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Brittney Griner's Former Coach Refuses to Comment on WNBA Star's Detainment in Russia

People 9/27/2022 Natasha Dye

Peter G. Aiken/Getty © Provided by People Peter G. Aiken/Getty

Kim Mulkey, the former Baylor Bears head coach who won a collegiate championship alongside Brittney Griner, shut down a reporter's question about the detained WNBA star on Monday.

Mulkey was Griner's college coach from 2009 to 2013 at Baylor University, and was asked about her former player's situation during the team's media day. Daily Advertiser reporter Cory Diaz asked Mulkey to share "her thoughts on" Griner's current situation before the collegiate coach interjected.

"I don't think I've seen anything from you on that," Diaz continued before Mulkey shut down the topic. "And you won't," she said. Mulkey, who now coaches the Louisiana State University Tigers, then offered to answer a previous, unrelated question proposed by Diaz.

Mulkey's refusal to comment led to backlash from fans and WNBA players like Queen Egbo, a standout rookie for the Indiana Fever who played for Mulkey for three years at Baylor.

"A player that built Baylor, 2 [Final Fours], & a 40-0 record. Yet her former coach refuses to say anything or simply just show any kind of support," Egbo tweeted. "Keep that in mind when you're choosing schools."

Paul Moseley/Fort Worth Star-Telegram/Tribune News Service via Getty Brittney Griner and Kim Mulkey at Baylor University © Provided by People Paul Moseley/Fort Worth Star-Telegram/Tribune News Service via Getty Brittney Griner and Kim Mulkey at Baylor University

Griner has previously said that she and Mulkey had conflicts during her time at Baylor, and that Mulkey had told players not to be open about their sexuality. Griner is openly gay and had told Mulkey that during her recruiting visit, she said in a 2013 ESPN The Magazine interview, but she alleged that the coach instructed players against sharing that out of concern that it would hurt recruiting.

"The coaches thought that if it seemed like they condoned it, people wouldn't let their kids come play for Baylor," Griner said in 2013.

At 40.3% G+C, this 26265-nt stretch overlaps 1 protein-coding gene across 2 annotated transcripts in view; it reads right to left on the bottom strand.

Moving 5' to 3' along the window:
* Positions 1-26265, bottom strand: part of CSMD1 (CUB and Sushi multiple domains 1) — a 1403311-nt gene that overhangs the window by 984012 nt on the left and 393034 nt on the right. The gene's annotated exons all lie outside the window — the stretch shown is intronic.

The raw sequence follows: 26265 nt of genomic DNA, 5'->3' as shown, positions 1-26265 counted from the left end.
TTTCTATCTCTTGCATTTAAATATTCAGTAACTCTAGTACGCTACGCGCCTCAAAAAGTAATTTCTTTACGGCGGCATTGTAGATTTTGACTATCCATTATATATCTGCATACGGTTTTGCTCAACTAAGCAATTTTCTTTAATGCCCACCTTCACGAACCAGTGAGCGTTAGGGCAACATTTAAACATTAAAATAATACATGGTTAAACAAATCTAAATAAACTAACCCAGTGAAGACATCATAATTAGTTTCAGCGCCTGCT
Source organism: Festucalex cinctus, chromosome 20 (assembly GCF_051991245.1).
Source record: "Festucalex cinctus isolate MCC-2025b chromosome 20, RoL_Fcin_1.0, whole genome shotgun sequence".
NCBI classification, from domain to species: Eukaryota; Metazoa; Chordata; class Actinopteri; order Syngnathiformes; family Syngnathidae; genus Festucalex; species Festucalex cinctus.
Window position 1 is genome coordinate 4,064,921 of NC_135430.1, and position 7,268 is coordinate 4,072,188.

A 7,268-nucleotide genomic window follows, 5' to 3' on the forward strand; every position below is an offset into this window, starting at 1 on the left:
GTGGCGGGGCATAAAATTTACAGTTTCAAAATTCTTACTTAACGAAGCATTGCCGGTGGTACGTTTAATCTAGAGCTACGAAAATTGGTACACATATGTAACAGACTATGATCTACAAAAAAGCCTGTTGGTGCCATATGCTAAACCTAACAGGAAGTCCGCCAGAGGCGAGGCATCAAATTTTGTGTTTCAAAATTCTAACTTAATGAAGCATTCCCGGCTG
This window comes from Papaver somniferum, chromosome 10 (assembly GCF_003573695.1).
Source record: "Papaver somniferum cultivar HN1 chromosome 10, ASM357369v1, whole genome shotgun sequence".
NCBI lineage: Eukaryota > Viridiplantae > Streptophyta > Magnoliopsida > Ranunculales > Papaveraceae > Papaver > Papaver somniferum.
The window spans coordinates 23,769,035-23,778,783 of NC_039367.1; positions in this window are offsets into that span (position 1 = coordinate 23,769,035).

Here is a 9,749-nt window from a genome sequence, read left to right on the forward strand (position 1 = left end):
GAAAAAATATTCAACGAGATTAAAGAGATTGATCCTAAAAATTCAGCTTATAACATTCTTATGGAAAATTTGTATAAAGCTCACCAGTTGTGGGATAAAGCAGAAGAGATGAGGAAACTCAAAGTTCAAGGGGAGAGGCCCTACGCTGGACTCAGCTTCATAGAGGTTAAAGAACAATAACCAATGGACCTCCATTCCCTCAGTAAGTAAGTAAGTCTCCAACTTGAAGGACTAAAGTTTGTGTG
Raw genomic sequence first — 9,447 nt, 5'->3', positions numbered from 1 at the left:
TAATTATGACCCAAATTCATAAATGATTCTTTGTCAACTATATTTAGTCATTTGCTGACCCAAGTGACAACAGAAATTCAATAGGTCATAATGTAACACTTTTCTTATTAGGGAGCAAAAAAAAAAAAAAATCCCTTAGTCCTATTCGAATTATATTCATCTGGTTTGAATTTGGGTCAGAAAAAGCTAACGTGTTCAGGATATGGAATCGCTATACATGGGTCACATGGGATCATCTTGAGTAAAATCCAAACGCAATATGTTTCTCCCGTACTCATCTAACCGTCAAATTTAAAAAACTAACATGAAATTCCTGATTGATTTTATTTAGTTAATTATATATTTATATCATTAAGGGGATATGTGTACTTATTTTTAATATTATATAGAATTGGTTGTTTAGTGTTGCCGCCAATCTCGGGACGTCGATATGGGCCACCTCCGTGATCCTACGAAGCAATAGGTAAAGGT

Mulkey coached Baylor's Bears basketball team from 2001 until 2021, before returning to her native Louisiana to coach the Tigers. Following Mulkey's departure, Griner's alma mater appointed Nicki Collen as head coach of Baylor's Bears.

RELATED: Brittney Griner Is 'Stressed' in Russian Prison as She Awaits the Start of Her Appeal Hearings

Collen was also asked about Griner on Monday, and unlike Mulkey, had an emotional response.

"Those that have been around me know I get pretty emotional," Collen said, per USA Today. "I think BG, first of all, is human first. I think this is a human rights issue. No one's saying she didn't make a mistake. None of us are perfect."

The former Atlanta Dream head coach continued, "But I guess I would wanna know if I did something and was stuck in a foreign country, what it was, what it wasn't. I think we all know that 10 years is a long time. I see her as a mother, as a sister, as a spouse, as a daughter, as an unbelievable ambassador for the game of basketball."

RELATED: A Timeline of Brittney Griner's Detainment in Russia

"I think it's easy to question people you don't know," Collen said. "And you don't know their situation and we can't pretend to know if what was said in the court system was real or just part of the court system. It's no different than people are told by lawyers over here to plead guilty because of certain things in the United States in the court system. It's not my job to judge, quite frankly."

Griner was sentenced to nine years in prison on Aug. 4 on charges of smuggling drugs into the country, just below the maximum sentence of 10 years. After the trial, Blagovolina had said the sentence was "absolutely unreasonable," and that she and Griner's legal team will file an appeal as soon as possible.

RELATED VIDEO: Brittney Griner Is 'Stressed' in Russian Prison as She Awaits the Start of Her Appeal Hearings

Blagovolina had previously told PEOPLE that they don't know if the appeal will be successful — and historically, appeals have not done much to change Russian prison sentences — but said that they have to try. "We need to use every legal opportunity that we have, and appeal is one of these opportunities," she said.

Once the appeal does begin, the process will also take several months, another of Griner's lawyers, Alexander Boykov, from the Moscow Legal Center, told PEOPLE. "It's not very fast."

Read the original article on People

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